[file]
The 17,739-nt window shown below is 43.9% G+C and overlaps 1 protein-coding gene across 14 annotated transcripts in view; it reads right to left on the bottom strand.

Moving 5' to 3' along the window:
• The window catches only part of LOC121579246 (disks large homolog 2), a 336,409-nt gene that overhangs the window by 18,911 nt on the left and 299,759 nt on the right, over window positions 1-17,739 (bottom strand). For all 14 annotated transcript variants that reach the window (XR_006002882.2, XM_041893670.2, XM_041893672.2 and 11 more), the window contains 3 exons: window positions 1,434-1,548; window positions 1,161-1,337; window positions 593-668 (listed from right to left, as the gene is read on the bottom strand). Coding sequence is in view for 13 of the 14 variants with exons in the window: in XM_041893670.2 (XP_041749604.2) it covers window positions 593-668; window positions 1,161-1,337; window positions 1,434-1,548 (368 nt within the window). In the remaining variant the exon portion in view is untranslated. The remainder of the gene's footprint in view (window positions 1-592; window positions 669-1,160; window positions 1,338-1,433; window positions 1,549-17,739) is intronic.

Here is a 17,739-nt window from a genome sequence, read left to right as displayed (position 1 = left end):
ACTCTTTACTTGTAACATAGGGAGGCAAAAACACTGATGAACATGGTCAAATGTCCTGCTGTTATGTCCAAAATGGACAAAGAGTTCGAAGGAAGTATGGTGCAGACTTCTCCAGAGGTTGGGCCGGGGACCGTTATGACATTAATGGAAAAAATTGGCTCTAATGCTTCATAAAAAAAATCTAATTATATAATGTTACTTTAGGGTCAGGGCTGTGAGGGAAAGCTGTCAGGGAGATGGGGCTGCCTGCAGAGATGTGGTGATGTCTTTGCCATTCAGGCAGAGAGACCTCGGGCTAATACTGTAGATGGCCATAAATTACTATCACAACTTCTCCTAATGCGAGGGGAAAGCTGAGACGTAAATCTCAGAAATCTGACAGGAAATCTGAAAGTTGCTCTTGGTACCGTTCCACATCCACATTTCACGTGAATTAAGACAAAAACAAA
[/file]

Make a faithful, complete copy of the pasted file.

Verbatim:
The 17,739-nt window shown below is 43.9% G+C and overlaps 1 protein-coding gene across 14 annotated transcripts in view; it reads right to left on the bottom strand.

Moving 5' to 3' along the window:
• The window catches only part of LOC121579246 (disks large homolog 2), a 336,409-nt gene that overhangs the window by 18,911 nt on the left and 299,759 nt on the right, over window positions 1-17,739 (bottom strand). For all 14 annotated transcript variants that reach the window (XR_006002882.2, XM_041893670.2, XM_041893672.2 and 11 more), the window contains 3 exons: window positions 1,434-1,548; window positions 1,161-1,337; window positions 593-668 (listed from right to left, as the gene is read on the bottom strand). Coding sequence is in view for 13 of the 14 variants with exons in the window: in XM_041893670.2 (XP_041749604.2) it covers window positions 593-668; window positions 1,161-1,337; window positions 1,434-1,548 (368 nt within the window). In the remaining variant the exon portion in view is untranslated. The remainder of the gene's footprint in view (window positions 1-592; window positions 669-1,160; window positions 1,338-1,433; window positions 1,549-17,739) is intronic.

Here is a 17,739-nt window from a genome sequence, read left to right as displayed (position 1 = left end):
ACTCTTTACTTGTAACATAGGGAGGCAAAAACACTGATGAACATGGTCAAATGTCCTGCTGTTATGTCCAAAATGGACAAAGAGTTCGAAGGAAGTATGGTGCAGACTTCTCCAGAGGTTGGGCCGGGGACCGTTATGACATTAATGGAAAAAATTGGCTCTAATGCTTCATAAAAAAAATCTAATTATATAATGTTACTTTAGGGTCAGGGCTGTGAGGGAAAGCTGTCAGGGAGATGGGGCTGCCTGCAGAGATGTGGTGATGTCTTTGCCATTCAGGCAGAGAGACCTCGGGCTAATACTGTAGATGGCCATAAATTACTATCACAACTTCTCCTAATGCGAGGGGAAAGCTGAGACGTAAATCTCAGAAATCTGACAGGAAATCTGAAAGTTGCTCTTGGTACCGTTCCACATCCACATTTCACGTGAATTAAGACAAAAACAAA